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CBN Directs Banks To Start Charging Customers Cyber Security Levy, Exempts 16 Transactions


CBN Directs Banks To Start Charging Customers Cyber Security Levy, Exempts 16 Transactions

The Central Bank of Nigeria, on Monday, directed banks and other financial institutions to start charging a cybersecurity levy on all banking transactions.

PUNCH Online reports that, according to the circular, the implementation of the levy would start in two weeks.

The circular read in part, “Following the enactment of the Cybercrime (Prohibition, Prevention, etc) (amendment) Act 2024 and pursuant to the provision of Section 44 (2)(a) of the Act, ‘a levy of 0.5% (0.005) equivalent to a half percent of all electronic transactions value by the business specified in the Second Schedule of the Act,’ is to be remitted to the National Cybersecurity Fund, which shall be administered by the Office of the National Security Adviser.”

Here are some things to know about the cybersecurity levy to be paid by Nigerians, according to the CBN circular:

  1. A new levy of 0.5%, equivalent to half per cent, is applied to electronic transactions as mandated by the Cybercrime (Prohibition, Prevention, etc) (amendment) Act 2024.
  2. The levy is paid by the originator of the electronic transaction and deducted by the financial institution. The deducted amount shall be reflected in the customer’s account with the narration: “Cybersecurity Levy.”
  3. Financial institutions will deduct the levy and remit it to the National Cybersecurity Fund administered by the Office of the National Security Adviser.
  4. Deductions shall commence within two weeks from the date of the circular, May 6, and financial institutions must remit collected levies in bulk to the NCF account domiciled at the CBN monthly by the fifth business day of the following month.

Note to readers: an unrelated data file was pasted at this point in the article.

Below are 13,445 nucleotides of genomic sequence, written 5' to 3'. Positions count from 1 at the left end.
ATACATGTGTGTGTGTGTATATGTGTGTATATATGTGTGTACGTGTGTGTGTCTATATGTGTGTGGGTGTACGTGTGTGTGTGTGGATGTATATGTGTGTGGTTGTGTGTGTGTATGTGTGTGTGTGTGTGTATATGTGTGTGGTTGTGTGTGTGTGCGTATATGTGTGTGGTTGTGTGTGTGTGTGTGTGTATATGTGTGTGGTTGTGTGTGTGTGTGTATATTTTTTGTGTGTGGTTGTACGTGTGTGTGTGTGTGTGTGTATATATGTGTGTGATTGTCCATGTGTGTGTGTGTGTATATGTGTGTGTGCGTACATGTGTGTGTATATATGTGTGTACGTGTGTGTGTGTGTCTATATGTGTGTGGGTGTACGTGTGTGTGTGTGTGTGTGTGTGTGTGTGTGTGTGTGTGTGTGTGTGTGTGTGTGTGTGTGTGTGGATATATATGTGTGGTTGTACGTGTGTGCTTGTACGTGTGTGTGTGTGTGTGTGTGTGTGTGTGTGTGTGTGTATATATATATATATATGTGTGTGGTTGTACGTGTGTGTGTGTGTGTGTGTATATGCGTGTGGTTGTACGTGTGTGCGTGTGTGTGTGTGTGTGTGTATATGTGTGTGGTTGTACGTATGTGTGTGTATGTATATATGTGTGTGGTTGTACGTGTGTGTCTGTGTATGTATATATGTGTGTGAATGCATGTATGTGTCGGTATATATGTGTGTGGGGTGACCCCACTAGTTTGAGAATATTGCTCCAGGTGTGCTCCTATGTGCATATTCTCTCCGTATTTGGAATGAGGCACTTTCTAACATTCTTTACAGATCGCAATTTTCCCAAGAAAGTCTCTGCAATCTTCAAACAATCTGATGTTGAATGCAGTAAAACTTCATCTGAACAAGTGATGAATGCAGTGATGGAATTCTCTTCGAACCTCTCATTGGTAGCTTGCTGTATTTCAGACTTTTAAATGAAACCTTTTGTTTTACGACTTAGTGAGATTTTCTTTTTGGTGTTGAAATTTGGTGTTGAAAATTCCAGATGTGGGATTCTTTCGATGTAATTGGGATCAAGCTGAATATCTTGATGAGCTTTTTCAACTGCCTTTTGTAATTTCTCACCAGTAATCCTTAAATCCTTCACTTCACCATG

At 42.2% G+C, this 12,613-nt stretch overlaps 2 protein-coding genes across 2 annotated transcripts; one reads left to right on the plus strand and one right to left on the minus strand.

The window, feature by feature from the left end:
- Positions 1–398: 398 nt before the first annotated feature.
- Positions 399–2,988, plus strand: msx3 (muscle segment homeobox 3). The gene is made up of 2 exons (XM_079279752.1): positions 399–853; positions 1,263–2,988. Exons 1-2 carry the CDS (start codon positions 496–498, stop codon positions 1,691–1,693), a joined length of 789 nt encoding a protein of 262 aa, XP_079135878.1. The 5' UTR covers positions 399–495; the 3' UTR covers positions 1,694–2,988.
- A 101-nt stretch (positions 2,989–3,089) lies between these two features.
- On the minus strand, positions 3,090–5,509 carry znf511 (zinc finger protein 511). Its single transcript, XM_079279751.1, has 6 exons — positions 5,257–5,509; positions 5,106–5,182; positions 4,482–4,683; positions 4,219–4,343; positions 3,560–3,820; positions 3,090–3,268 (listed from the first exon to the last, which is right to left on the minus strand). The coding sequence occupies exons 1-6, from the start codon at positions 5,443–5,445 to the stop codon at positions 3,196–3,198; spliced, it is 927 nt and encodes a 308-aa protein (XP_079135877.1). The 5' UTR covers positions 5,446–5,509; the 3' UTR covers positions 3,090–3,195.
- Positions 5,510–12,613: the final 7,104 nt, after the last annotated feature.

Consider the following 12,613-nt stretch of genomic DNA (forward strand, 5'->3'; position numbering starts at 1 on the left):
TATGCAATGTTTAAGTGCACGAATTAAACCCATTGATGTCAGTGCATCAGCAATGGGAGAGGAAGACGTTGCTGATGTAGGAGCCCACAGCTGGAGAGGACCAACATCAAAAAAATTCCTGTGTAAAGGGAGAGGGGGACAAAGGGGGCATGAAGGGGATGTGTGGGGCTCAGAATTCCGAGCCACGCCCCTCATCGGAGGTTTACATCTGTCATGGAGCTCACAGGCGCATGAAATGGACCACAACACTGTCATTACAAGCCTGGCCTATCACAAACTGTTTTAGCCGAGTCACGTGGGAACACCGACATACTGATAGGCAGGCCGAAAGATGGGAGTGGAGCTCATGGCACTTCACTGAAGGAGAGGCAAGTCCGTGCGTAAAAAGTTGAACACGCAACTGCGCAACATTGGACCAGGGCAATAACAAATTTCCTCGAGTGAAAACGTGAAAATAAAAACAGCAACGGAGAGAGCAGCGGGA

5. Financial institutions have deadlines to update their systems to handle levy deduction and remittance. Failure to remit the levy can result in penalties, including a fine of up to 2% of a financial institution’s annual turnover.

Below are the list of exempted transactions :

  1. Loan disbursements and repayments
  2. Salary payments
  3. Intra-account transfers within the same bank or between different banks for the same customer
  4. Intra-bank transfers between customers of the same bank
  5. Other Financial Institutions (OFIs) instructions to their correspondent
  6. banks Interbank placements
  7. Banks’ transfers to CBN and vice-versa
  8. Inter-branch transfers within a bank
  9. Cheques clearing and settlements
  10. Letters of Credits (LCs)
  11. Banks’ recapitalization related funding – only bulk funds movement from collection accounts
  12. Savings and deposits including transactions involving long-term investments such as Treasury Bills, Bonds, and Commercial Papers.
  13. Government Social Welfare Programs transactions e.g. Pension payments
  14. Non-profit and charitable transactions including donations to registered nonprofit organisations or charities.
  15. Educational Institutions transactions, including tuition payments and other transaction involving schools, universities, or other educational institutions.
  16. Transactions involving bank’s internal accounts such as suspense accounts, clearing accounts, profit and loss accounts, inter-branch accounts, reserve accounts, nostro and vostro accounts, and escrow accounts.

Punch Newspaper

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